State workers leave through retirements and “voluntary separations” far more often than they are fired, Civil Service data shows.
Snyder spokeswoman Anna Heaton said in an email to the State Journal that the governor relies on the Civil Service Commission and Department of Civil Rights to “advise on hiring and recruiting practices” and he “will continue working with them and other groups to maximize the diversity of the state’s workforce.
“Gov. Snyder believes we are the best Michigan when we are a diverse Michigan, and the same goes for employment in state government,” Heaton said. “We need employees of all backgrounds and cultures represented in all positions in order to properly serve residents.”
Building the pipeline
Employers nationwide struggle to hire scientists of color. While black Americans represent 12% of the U.S. workforce, they make up only between 6% and 8% of scientific fields, according to federal data. But things are worse in Michigan state government, where more than 17% of all employees are black but only 3% of scientists and engineers are.
Olson, of the SEIU, said the state struggles because, while there are more women and persons of color pursuing scientific fields than in the past, they’re more likely to enter the private sector, where they can make more money.
But there are efforts underway. SEIU, for example, has partnered with a school robotics team and with a Lansing program that encourages young girls to consider science or math careers.
“We’re, in our own way, trying to support programs that are going to bring people in,” she said.
Golder, the DNR spokesman, pointed to several youth programs — including a Career Pathways program launched this year — that expose young kids in urban areas to natural resources jobs. He also said the DNR’s management of Belle Isle Park in Detroit exposes more people in that city to the agency.
Bruce Ross now runs the Career Pathways program for the DNR through his company, the Ypsilanti-based Ross Contemporaries. Before that, he said he was one of the first black men to oversee state parks as a DNR employee, where “one of the first things I noticed is that there weren’t a lot of people who looked like me.”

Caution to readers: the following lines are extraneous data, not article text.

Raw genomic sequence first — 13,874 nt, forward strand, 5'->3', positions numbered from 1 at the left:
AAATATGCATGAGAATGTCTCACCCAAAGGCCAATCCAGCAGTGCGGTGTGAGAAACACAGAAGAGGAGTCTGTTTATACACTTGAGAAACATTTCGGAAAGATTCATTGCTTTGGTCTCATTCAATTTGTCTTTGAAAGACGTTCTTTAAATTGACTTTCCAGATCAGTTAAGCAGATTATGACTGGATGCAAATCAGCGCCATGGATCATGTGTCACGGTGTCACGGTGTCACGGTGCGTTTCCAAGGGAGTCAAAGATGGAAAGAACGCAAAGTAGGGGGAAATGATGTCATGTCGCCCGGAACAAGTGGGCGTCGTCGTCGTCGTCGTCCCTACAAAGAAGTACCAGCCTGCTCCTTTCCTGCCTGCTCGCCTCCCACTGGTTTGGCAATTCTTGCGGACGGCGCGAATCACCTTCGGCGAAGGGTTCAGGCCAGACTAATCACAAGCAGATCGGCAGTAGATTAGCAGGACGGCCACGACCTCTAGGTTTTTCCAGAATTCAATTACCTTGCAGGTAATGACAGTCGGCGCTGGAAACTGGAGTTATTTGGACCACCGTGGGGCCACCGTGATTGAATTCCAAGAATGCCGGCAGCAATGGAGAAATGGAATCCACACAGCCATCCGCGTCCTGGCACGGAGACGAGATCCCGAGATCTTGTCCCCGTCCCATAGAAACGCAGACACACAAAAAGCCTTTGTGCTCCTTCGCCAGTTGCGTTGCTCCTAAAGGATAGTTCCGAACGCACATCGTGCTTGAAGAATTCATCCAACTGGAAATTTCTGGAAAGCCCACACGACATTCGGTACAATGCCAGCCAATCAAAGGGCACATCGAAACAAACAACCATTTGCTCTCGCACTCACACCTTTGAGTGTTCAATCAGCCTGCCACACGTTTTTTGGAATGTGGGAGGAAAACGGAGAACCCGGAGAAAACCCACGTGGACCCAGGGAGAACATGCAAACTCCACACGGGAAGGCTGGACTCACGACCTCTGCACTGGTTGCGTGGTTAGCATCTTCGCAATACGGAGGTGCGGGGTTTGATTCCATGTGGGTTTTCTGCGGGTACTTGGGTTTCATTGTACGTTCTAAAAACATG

Career Pathways exposes kids of color to DNR jobs in different ways. Earlier this year, he took a group of kids from Detroit to the Upper Peninsula. He’s partnered with Michigan Technological University in Houghton to show kids science-related courses. He said the program has already had success: One of the students from the U.P. trip is now attending Michigan State University and thinking of becoming a conservation officer.
“That exposure and that follow-up and that mentoring, that is the key,” Ross said. “If you don’t know about science careers, natural resources careers, how are you going to find out about it?”
Contact Justin A. Hinkley at (517) 377-1195 or email@example.com. Follow him on Twitter @JustinHinkley. Sign up for his email newsletter, SoM Weekly, at on.lsj.com/somsignup.
State government diversity, by the numbers
23%: The share of 49,637 Michigan state government employees who were persons of color as of this summer, compared to 21.5% of the Michigan population
17.8%: The share of state employees in the highest-paying bargaining units who are persons of color, including 8.6% of the Scientific Engineering Unit, 14.5% of the Managerial Unit, and 23.4% of the Supervisory Unit.
8%: The decline in the number of state government employees of color between fiscal years 2012 and 2016, compared to a 0.5% decline in the number of white workers. Between fiscal years 2007 and 2011, the number of white employees declined 7.9%, while the number of employees of color increased 2.4%.
10%: The decline in the number of state workers of color in the highest-paying bargaining units between fiscal years 2012 and 2016, compared to a 0.1% increase in the number of white employees in those groups. Between fiscal years 2007 and 2011, the number of employees of color in the higher-paying units declined 2.9%, while the number of white employees of color declined 11.6%.
Sources: Michigan Civil Service Commission, U.S. Census Bureau